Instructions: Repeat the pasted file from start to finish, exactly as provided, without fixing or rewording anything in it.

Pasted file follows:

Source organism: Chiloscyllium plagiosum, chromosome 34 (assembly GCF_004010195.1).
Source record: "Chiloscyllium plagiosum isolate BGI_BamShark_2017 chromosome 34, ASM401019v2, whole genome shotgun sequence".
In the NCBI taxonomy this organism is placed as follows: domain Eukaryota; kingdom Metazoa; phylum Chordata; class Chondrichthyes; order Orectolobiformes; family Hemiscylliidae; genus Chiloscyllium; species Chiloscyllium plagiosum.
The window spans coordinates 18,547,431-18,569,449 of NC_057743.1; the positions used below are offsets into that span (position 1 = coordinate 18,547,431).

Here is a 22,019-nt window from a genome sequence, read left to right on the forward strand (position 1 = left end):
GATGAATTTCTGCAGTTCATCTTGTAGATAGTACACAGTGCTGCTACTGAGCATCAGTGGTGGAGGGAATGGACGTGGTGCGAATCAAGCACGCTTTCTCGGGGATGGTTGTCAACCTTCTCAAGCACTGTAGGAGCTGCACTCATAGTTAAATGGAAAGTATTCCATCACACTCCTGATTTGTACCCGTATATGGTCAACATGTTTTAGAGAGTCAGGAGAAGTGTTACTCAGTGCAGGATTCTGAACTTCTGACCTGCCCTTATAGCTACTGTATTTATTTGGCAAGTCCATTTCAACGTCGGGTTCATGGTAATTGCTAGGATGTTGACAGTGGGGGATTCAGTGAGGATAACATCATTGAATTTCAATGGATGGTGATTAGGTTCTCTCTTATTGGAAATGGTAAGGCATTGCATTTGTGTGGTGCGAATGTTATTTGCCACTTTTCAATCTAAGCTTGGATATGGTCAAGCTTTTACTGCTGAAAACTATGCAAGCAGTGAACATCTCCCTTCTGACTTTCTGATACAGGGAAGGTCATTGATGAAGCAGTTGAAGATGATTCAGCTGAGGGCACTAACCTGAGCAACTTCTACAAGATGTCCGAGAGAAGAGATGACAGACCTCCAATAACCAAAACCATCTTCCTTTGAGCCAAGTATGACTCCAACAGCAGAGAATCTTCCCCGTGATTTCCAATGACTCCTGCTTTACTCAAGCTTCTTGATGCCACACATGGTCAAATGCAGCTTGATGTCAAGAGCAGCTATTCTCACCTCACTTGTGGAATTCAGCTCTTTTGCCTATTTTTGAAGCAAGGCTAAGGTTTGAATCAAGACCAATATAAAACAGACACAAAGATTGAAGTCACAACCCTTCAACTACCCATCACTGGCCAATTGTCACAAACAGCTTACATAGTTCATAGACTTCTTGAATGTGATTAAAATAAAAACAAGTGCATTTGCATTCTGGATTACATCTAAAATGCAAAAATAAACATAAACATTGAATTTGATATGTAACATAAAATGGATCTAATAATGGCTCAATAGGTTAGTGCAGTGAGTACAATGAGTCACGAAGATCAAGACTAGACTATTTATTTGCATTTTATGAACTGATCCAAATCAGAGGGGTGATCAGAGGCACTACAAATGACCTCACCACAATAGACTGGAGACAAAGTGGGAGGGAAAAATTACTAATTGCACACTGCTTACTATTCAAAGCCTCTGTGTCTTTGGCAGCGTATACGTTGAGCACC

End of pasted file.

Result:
Source organism: Chiloscyllium plagiosum, chromosome 34 (assembly GCF_004010195.1).
Source record: "Chiloscyllium plagiosum isolate BGI_BamShark_2017 chromosome 34, ASM401019v2, whole genome shotgun sequence".
In the NCBI taxonomy this organism is placed as follows: domain Eukaryota; kingdom Metazoa; phylum Chordata; class Chondrichthyes; order Orectolobiformes; family Hemiscylliidae; genus Chiloscyllium; species Chiloscyllium plagiosum.
The window spans coordinates 18,547,431-18,569,449 of NC_057743.1; the positions used below are offsets into that span (position 1 = coordinate 18,547,431).

Here is a 22,019-nt window from a genome sequence, read left to right on the forward strand (position 1 = left end):
GATGAATTTCTGCAGTTCATCTTGTAGATAGTACACAGTGCTGCTACTGAGCATCAGTGGTGGAGGGAATGGACGTGGTGCGAATCAAGCACGCTTTCTCGGGGATGGTTGTCAACCTTCTCAAGCACTGTAGGAGCTGCACTCATAGTTAAATGGAAAGTATTCCATCACACTCCTGATTTGTACCCGTATATGGTCAACATGTTTTAGAGAGTCAGGAGAAGTGTTACTCAGTGCAGGATTCTGAACTTCTGACCTGCCCTTATAGCTACTGTATTTATTTGGCAAGTCCATTTCAACGTCGGGTTCATGGTAATTGCTAGGATGTTGACAGTGGGGGATTCAGTGAGGATAACATCATTGAATTTCAATGGATGGTGATTAGGTTCTCTCTTATTGGAAATGGTAAGGCATTGCATTTGTGTGGTGCGAATGTTATTTGCCACTTTTCAATCTAAGCTTGGATATGGTCAAGCTTTTACTGCTGAAAACTATGCAAGCAGTGAACATCTCCCTTCTGACTTTCTGATACAGGGAAGGTCATTGATGAAGCAGTTGAAGATGATTCAGCTGAGGGCACTAACCTGAGCAACTTCTACAAGATGTCCGAGAGAAGAGATGACAGACCTCCAATAACCAAAACCATCTTCCTTTGAGCCAAGTATGACTCCAACAGCAGAGAATCTTCCCCGTGATTTCCAATGACTCCTGCTTTACTCAAGCTTCTTGATGCCACACATGGTCAAATGCAGCTTGATGTCAAGAGCAGCTATTCTCACCTCACTTGTGGAATTCAGCTCTTTTGCCTATTTTTGAAGCAAGGCTAAGGTTTGAATCAAGACCAATATAAAACAGACACAAAGATTGAAGTCACAACCCTTCAACTACCCATCACTGGCCAATTGTCACAAACAGCTTACATAGTTCATAGACTTCTTGAATGTGATTAAAATAAAAACAAGTGCATTTGCATTCTGGATTACATCTAAAATGCAAAAATAAACATAAACATTGAATTTGATATGTAACATAAAATGGATCTAATAATGGCTCAATAGGTTAGTGCAGTGAGTACAATGAGTCACGAAGATCAAGACTAGACTATTTATTTGCATTTTATGAACTGATCCAAATCAGAGGGGTGATCAGAGGCACTACAAATGACCTCACCACAATAGACTGGAGACAAAGTGGGAGGGAAAAATTACTAATTGCACACTGCTTACTATTCAAAGCCTCTGTGTCTTTGGCAGCGTATACGTTGAGCACC